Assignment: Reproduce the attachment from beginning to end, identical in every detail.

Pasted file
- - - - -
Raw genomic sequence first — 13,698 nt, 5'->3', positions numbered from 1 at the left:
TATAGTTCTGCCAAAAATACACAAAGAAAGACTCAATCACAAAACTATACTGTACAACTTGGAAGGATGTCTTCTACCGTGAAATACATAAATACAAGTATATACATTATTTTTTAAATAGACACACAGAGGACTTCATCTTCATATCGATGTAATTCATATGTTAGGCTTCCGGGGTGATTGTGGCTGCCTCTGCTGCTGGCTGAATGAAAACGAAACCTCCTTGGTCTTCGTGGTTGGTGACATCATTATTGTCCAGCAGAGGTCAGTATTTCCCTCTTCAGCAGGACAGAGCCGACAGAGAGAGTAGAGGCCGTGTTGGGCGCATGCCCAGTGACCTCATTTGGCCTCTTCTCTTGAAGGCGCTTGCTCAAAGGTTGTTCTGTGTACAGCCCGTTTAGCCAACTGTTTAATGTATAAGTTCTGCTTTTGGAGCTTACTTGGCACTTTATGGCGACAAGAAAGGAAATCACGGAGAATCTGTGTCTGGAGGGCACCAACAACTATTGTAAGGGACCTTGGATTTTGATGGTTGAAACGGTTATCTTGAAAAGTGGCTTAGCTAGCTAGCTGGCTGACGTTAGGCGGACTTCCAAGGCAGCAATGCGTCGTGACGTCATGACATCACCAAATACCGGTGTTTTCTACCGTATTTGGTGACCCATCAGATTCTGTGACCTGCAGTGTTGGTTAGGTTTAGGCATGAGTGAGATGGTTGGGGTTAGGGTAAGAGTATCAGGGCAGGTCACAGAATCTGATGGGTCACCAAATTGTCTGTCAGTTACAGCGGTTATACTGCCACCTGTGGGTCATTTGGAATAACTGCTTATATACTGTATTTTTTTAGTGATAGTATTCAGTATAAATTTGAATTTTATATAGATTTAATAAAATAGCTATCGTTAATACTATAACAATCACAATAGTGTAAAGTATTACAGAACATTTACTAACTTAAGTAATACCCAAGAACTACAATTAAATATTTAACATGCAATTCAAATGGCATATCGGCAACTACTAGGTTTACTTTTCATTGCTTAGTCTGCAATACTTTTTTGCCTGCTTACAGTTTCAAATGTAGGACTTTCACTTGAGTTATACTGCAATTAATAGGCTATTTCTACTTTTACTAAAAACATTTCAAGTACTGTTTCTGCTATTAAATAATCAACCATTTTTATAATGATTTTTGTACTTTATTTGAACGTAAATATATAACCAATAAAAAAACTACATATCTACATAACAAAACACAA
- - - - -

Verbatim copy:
Raw genomic sequence first — 13,698 nt, 5'->3', positions numbered from 1 at the left:
TATAGTTCTGCCAAAAATACACAAAGAAAGACTCAATCACAAAACTATACTGTACAACTTGGAAGGATGTCTTCTACCGTGAAATACATAAATACAAGTATATACATTATTTTTTAAATAGACACACAGAGGACTTCATCTTCATATCGATGTAATTCATATGTTAGGCTTCCGGGGTGATTGTGGCTGCCTCTGCTGCTGGCTGAATGAAAACGAAACCTCCTTGGTCTTCGTGGTTGGTGACATCATTATTGTCCAGCAGAGGTCAGTATTTCCCTCTTCAGCAGGACAGAGCCGACAGAGAGAGTAGAGGCCGTGTTGGGCGCATGCCCAGTGACCTCATTTGGCCTCTTCTCTTGAAGGCGCTTGCTCAAAGGTTGTTCTGTGTACAGCCCGTTTAGCCAACTGTTTAATGTATAAGTTCTGCTTTTGGAGCTTACTTGGCACTTTATGGCGACAAGAAAGGAAATCACGGAGAATCTGTGTCTGGAGGGCACCAACAACTATTGTAAGGGACCTTGGATTTTGATGGTTGAAACGGTTATCTTGAAAAGTGGCTTAGCTAGCTAGCTGGCTGACGTTAGGCGGACTTCCAAGGCAGCAATGCGTCGTGACGTCATGACATCACCAAATACCGGTGTTTTCTACCGTATTTGGTGACCCATCAGATTCTGTGACCTGCAGTGTTGGTTAGGTTTAGGCATGAGTGAGATGGTTGGGGTTAGGGTAAGAGTATCAGGGCAGGTCACAGAATCTGATGGGTCACCAAATTGTCTGTCAGTTACAGCGGTTATACTGCCACCTGTGGGTCATTTGGAATAACTGCTTATATACTGTATTTTTTTAGTGATAGTATTCAGTATAAATTTGAATTTTATATAGATTTAATAAAATAGCTATCGTTAATACTATAACAATCACAATAGTGTAAAGTATTACAGAACATTTACTAACTTAAGTAATACCCAAGAACTACAATTAAATATTTAACATGCAATTCAAATGGCATATCGGCAACTACTAGGTTTACTTTTCATTGCTTAGTCTGCAATACTTTTTTGCCTGCTTACAGTTTCAAATGTAGGACTTTCACTTGAGTTATACTGCAATTAATAGGCTATTTCTACTTTTACTAAAAACATTTCAAGTACTGTTTCTGCTATTAAATAATCAACCATTTTTATAATGATTTTTGTACTTTATTTGAACGTAAATATATAACCAATAAAAAAACTACATATCTACATAACAAAACACAA